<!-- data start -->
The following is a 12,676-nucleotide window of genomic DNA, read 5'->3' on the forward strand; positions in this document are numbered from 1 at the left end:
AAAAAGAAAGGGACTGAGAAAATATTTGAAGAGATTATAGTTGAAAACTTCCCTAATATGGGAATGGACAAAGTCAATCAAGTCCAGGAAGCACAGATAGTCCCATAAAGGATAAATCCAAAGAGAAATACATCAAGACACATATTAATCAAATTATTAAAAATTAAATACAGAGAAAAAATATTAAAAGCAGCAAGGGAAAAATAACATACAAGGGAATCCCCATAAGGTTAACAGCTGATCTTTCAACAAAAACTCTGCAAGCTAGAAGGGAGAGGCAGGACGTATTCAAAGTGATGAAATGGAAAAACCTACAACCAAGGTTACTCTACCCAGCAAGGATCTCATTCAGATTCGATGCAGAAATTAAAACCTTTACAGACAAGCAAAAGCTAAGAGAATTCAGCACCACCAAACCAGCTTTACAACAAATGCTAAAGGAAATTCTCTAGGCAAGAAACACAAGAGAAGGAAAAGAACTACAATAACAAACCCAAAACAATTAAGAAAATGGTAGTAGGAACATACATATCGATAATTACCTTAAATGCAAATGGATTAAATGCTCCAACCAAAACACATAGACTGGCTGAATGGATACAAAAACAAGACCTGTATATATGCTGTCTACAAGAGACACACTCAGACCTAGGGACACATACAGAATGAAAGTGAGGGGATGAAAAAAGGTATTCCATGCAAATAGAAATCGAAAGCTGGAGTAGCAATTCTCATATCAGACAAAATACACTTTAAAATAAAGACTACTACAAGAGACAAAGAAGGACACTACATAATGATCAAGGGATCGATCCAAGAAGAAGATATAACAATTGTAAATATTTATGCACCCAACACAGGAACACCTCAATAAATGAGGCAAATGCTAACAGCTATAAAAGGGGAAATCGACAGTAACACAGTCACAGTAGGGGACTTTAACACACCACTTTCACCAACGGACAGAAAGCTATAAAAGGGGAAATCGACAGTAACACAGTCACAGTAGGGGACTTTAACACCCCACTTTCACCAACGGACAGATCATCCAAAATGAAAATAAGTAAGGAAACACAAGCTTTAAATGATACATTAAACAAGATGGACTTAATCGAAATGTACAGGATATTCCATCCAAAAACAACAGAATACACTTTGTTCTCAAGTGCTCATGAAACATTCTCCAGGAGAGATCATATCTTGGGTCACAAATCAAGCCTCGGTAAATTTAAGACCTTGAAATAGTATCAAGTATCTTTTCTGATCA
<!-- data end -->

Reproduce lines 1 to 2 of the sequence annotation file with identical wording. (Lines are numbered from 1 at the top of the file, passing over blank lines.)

The following is a 12,676-nucleotide window of genomic DNA, read 5'->3' on the forward strand; positions in this document are numbered from 1 at the left end:
AAAAAGAAAGGGACTGAGAAAATATTTGAAGAGATTATAGTTGAAAACTTCCCTAATATGGGAATGGACAAAGTCAATCAAGTCCAGGAAGCACAGATAGTCCCATAAAGGATAAATCCAAAGAGAAATACATCAAGACACATATTAATCAAATTATTAAAAATTAAATACAGAGAAAAAATATTAAAAGCAGCAAGGGAAAAATAACATACAAGGGAATCCCCATAAGGTTAACAGCTGATCTTTCAACAAAAACTCTGCAAGCTAGAAGGGAGAGGCAGGACGTATTCAAAGTGATGAAATGGAAAAACCTACAACCAAGGTTACTCTACCCAGCAAGGATCTCATTCAGATTCGATGCAGAAATTAAAACCTTTACAGACAAGCAAAAGCTAAGAGAATTCAGCACCACCAAACCAGCTTTACAACAAATGCTAAAGGAAATTCTCTAGGCAAGAAACACAAGAGAAGGAAAAGAACTACAATAACAAACCCAAAACAATTAAGAAAATGGTAGTAGGAACATACATATCGATAATTACCTTAAATGCAAATGGATTAAATGCTCCAACCAAAACACATAGACTGGCTGAATGGATACAAAAACAAGACCTGTATATATGCTGTCTACAAGAGACACACTCAGACCTAGGGACACATACAGAATGAAAGTGAGGGGATGAAAAAAGGTATTCCATGCAAATAGAAATCGAAAGCTGGAGTAGCAATTCTCATATCAGACAAAATACACTTTAAAATAAAGACTACTACAAGAGACAAAGAAGGACACTACATAATGATCAAGGGATCGATCCAAGAAGAAGATATAACAATTGTAAATATTTATGCACCCAACACAGGAACACCTCAATAAATGAGGCAAATGCTAACAGCTATAAAAGGGGAAATCGACAGTAACACAGTCACAGTAGGGGACTTTAACACACCACTTTCACCAACGGACAGAAAGCTATAAAAGGGGAAATCGACAGTAACACAGTCACAGTAGGGGACTTTAACACCCCACTTTCACCAACGGACAGATCATCCAAAATGAAAATAAGTAAGGAAACACAAGCTTTAAATGATACATTAAACAAGATGGACTTAATCGAAATGTACAGGATATTCCATCCAAAAACAACAGAATACACTTTGTTCTCAAGTGCTCATGAAACATTCTCCAGGAGAGATCATATCTTGGGTCACAAATCAAGCCTCGGTAAATTTAAGACCTTGAAATAGTATCAAGTATCTTTTCTGATCA